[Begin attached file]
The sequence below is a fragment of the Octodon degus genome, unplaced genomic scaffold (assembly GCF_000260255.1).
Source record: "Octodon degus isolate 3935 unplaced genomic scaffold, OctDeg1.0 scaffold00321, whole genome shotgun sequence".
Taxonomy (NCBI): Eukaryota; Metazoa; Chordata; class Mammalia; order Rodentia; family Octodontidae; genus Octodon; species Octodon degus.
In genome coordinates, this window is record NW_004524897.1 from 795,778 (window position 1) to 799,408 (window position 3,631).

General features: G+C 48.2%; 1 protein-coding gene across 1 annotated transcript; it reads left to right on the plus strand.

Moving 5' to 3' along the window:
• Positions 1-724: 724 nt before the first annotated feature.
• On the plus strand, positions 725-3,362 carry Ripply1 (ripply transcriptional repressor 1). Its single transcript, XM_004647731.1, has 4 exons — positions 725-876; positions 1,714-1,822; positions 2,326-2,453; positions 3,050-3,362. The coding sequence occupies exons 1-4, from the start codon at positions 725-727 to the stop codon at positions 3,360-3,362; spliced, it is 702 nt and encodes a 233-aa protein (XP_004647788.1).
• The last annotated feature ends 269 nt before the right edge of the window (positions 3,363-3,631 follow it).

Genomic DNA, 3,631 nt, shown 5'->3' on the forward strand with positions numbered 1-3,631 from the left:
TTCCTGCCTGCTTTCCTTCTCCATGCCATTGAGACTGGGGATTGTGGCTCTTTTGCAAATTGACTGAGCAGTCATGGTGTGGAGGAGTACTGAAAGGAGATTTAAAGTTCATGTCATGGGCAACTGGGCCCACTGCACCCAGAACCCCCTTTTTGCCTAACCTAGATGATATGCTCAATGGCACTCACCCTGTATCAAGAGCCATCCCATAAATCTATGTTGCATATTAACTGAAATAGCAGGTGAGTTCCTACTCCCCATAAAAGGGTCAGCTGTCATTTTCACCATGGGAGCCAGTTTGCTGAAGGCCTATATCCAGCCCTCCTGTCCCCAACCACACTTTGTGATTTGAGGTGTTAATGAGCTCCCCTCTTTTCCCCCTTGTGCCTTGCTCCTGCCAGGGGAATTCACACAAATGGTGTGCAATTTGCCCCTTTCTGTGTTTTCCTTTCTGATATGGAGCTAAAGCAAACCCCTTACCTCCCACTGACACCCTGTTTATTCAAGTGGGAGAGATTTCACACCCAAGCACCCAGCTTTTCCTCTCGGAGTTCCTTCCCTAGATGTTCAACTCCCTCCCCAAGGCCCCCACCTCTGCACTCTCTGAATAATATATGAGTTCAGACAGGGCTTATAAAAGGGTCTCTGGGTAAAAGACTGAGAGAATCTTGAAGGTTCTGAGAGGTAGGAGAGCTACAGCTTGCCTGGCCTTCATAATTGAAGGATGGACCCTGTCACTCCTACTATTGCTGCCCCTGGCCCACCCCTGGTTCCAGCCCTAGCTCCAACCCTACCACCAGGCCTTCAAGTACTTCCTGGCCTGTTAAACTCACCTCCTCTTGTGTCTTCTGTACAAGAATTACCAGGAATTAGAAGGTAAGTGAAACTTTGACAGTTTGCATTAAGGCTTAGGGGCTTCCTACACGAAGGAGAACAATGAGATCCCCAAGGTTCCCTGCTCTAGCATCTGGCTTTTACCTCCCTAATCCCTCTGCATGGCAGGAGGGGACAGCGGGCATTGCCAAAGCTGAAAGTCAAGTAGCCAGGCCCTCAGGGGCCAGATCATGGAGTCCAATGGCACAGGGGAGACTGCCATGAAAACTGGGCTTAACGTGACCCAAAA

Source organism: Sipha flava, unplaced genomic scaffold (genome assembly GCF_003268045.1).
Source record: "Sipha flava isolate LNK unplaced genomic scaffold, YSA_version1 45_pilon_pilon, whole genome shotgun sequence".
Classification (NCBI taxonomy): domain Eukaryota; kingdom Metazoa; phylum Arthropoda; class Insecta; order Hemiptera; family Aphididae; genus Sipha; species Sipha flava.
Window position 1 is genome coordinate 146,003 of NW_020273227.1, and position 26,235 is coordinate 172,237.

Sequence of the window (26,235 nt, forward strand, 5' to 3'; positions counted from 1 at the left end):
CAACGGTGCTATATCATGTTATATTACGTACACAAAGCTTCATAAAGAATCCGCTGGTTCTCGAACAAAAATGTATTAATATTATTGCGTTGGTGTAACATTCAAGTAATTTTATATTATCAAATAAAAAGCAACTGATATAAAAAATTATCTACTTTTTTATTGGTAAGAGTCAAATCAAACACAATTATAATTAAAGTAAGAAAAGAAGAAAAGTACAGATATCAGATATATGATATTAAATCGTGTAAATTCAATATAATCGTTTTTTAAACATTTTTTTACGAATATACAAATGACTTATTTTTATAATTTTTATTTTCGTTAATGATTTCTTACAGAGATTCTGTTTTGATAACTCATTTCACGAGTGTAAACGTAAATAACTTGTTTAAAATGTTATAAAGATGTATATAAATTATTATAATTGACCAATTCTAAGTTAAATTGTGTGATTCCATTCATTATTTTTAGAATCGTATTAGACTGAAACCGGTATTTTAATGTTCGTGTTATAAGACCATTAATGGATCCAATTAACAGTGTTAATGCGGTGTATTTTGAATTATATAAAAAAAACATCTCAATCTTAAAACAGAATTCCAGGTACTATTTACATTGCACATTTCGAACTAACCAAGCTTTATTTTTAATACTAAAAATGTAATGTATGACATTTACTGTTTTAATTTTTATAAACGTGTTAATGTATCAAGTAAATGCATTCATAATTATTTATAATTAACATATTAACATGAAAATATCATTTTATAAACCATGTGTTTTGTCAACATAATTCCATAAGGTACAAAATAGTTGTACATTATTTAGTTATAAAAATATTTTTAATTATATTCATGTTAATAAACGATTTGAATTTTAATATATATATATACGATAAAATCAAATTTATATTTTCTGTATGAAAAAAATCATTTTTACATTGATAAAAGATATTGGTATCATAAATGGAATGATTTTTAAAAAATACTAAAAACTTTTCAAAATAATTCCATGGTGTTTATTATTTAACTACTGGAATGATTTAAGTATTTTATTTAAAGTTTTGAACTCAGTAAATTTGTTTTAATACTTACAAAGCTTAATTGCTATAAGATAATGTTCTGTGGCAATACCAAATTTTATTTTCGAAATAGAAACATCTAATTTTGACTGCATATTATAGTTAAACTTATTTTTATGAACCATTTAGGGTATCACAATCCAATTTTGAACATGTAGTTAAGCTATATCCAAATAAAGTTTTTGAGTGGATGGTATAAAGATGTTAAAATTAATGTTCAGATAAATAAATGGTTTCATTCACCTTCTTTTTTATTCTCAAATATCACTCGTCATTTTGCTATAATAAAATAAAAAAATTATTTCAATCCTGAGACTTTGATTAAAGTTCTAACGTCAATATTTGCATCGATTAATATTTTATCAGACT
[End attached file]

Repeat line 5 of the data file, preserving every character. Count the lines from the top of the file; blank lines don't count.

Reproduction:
General features: G+C 48.2%; 1 protein-coding gene across 1 annotated transcript; it reads left to right on the plus strand.